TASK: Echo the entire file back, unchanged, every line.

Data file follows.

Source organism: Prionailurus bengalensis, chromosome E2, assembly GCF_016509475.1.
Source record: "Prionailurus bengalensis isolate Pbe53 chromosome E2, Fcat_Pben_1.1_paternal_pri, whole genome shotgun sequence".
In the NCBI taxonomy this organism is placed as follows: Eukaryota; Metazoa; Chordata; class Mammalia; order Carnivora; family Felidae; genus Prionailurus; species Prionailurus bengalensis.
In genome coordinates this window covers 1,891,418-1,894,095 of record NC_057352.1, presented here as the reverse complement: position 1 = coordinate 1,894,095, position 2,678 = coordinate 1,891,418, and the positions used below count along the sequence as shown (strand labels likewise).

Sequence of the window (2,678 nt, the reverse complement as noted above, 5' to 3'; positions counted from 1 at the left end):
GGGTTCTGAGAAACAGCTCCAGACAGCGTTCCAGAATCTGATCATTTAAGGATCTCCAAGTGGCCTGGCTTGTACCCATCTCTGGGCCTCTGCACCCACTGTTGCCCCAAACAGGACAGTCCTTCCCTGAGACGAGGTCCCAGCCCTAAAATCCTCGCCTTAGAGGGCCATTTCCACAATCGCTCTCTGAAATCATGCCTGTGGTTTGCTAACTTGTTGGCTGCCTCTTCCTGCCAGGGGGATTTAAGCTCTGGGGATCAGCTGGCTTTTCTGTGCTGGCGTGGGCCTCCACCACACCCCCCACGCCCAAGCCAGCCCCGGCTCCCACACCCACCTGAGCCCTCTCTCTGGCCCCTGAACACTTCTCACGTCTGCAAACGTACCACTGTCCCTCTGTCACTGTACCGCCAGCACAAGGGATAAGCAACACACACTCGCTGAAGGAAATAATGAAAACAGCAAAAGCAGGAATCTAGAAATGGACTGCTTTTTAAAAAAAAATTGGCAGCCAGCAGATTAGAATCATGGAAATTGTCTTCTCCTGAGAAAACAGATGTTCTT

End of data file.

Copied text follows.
Source organism: Prionailurus bengalensis, chromosome E2, assembly GCF_016509475.1.
Source record: "Prionailurus bengalensis isolate Pbe53 chromosome E2, Fcat_Pben_1.1_paternal_pri, whole genome shotgun sequence".
In the NCBI taxonomy this organism is placed as follows: Eukaryota; Metazoa; Chordata; class Mammalia; order Carnivora; family Felidae; genus Prionailurus; species Prionailurus bengalensis.
In genome coordinates this window covers 1,891,418-1,894,095 of record NC_057352.1, presented here as the reverse complement: position 1 = coordinate 1,894,095, position 2,678 = coordinate 1,891,418, and the positions used below count along the sequence as shown (strand labels likewise).

Sequence of the window (2,678 nt, the reverse complement as noted above, 5' to 3'; positions counted from 1 at the left end):
GGGTTCTGAGAAACAGCTCCAGACAGCGTTCCAGAATCTGATCATTTAAGGATCTCCAAGTGGCCTGGCTTGTACCCATCTCTGGGCCTCTGCACCCACTGTTGCCCCAAACAGGACAGTCCTTCCCTGAGACGAGGTCCCAGCCCTAAAATCCTCGCCTTAGAGGGCCATTTCCACAATCGCTCTCTGAAATCATGCCTGTGGTTTGCTAACTTGTTGGCTGCCTCTTCCTGCCAGGGGGATTTAAGCTCTGGGGATCAGCTGGCTTTTCTGTGCTGGCGTGGGCCTCCACCACACCCCCCACGCCCAAGCCAGCCCCGGCTCCCACACCCACCTGAGCCCTCTCTCTGGCCCCTGAACACTTCTCACGTCTGCAAACGTACCACTGTCCCTCTGTCACTGTACCGCCAGCACAAGGGATAAGCAACACACACTCGCTGAAGGAAATAATGAAAACAGCAAAAGCAGGAATCTAGAAATGGACTGCTTTTTAAAAAAAAATTGGCAGCCAGCAGATTAGAATCATGGAAATTGTCTTCTCCTGAGAAAACAGATGTTCTT